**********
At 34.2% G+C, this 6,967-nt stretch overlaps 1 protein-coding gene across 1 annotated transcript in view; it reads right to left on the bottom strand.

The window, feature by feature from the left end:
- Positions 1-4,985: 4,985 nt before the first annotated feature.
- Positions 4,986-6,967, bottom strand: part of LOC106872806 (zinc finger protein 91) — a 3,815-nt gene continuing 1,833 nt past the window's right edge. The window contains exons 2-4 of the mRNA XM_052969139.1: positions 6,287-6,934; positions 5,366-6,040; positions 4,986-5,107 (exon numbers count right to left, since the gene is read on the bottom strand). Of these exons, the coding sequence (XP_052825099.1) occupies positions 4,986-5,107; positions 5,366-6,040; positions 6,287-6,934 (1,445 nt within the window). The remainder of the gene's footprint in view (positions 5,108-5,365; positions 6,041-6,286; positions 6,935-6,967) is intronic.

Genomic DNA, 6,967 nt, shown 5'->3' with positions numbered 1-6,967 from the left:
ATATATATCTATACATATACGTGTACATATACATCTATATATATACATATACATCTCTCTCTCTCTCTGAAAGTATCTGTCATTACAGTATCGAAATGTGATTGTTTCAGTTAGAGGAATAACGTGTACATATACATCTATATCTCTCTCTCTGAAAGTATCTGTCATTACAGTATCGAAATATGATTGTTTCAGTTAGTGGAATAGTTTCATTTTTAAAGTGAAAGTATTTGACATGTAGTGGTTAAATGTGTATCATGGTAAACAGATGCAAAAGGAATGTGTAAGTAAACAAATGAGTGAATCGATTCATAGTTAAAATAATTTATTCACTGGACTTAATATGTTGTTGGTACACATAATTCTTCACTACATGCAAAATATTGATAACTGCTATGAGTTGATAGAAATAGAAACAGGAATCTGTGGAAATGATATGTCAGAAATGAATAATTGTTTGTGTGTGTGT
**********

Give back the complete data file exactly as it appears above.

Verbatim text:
At 34.2% G+C, this 6,967-nt stretch overlaps 1 protein-coding gene across 1 annotated transcript in view; it reads right to left on the bottom strand.

The window, feature by feature from the left end:
- Positions 1-4,985: 4,985 nt before the first annotated feature.
- Positions 4,986-6,967, bottom strand: part of LOC106872806 (zinc finger protein 91) — a 3,815-nt gene continuing 1,833 nt past the window's right edge. The window contains exons 2-4 of the mRNA XM_052969139.1: positions 6,287-6,934; positions 5,366-6,040; positions 4,986-5,107 (exon numbers count right to left, since the gene is read on the bottom strand). Of these exons, the coding sequence (XP_052825099.1) occupies positions 4,986-5,107; positions 5,366-6,040; positions 6,287-6,934 (1,445 nt within the window). The remainder of the gene's footprint in view (positions 5,108-5,365; positions 6,041-6,286; positions 6,935-6,967) is intronic.

Genomic DNA, 6,967 nt, shown 5'->3' with positions numbered 1-6,967 from the left:
ATATATATCTATACATATACGTGTACATATACATCTATATATATACATATACATCTCTCTCTCTCTCTGAAAGTATCTGTCATTACAGTATCGAAATGTGATTGTTTCAGTTAGAGGAATAACGTGTACATATACATCTATATCTCTCTCTCTGAAAGTATCTGTCATTACAGTATCGAAATATGATTGTTTCAGTTAGTGGAATAGTTTCATTTTTAAAGTGAAAGTATTTGACATGTAGTGGTTAAATGTGTATCATGGTAAACAGATGCAAAAGGAATGTGTAAGTAAACAAATGAGTGAATCGATTCATAGTTAAAATAATTTATTCACTGGACTTAATATGTTGTTGGTACACATAATTCTTCACTACATGCAAAATATTGATAACTGCTATGAGTTGATAGAAATAGAAACAGGAATCTGTGGAAATGATATGTCAGAAATGAATAATTGTTTGTGTGTGTGT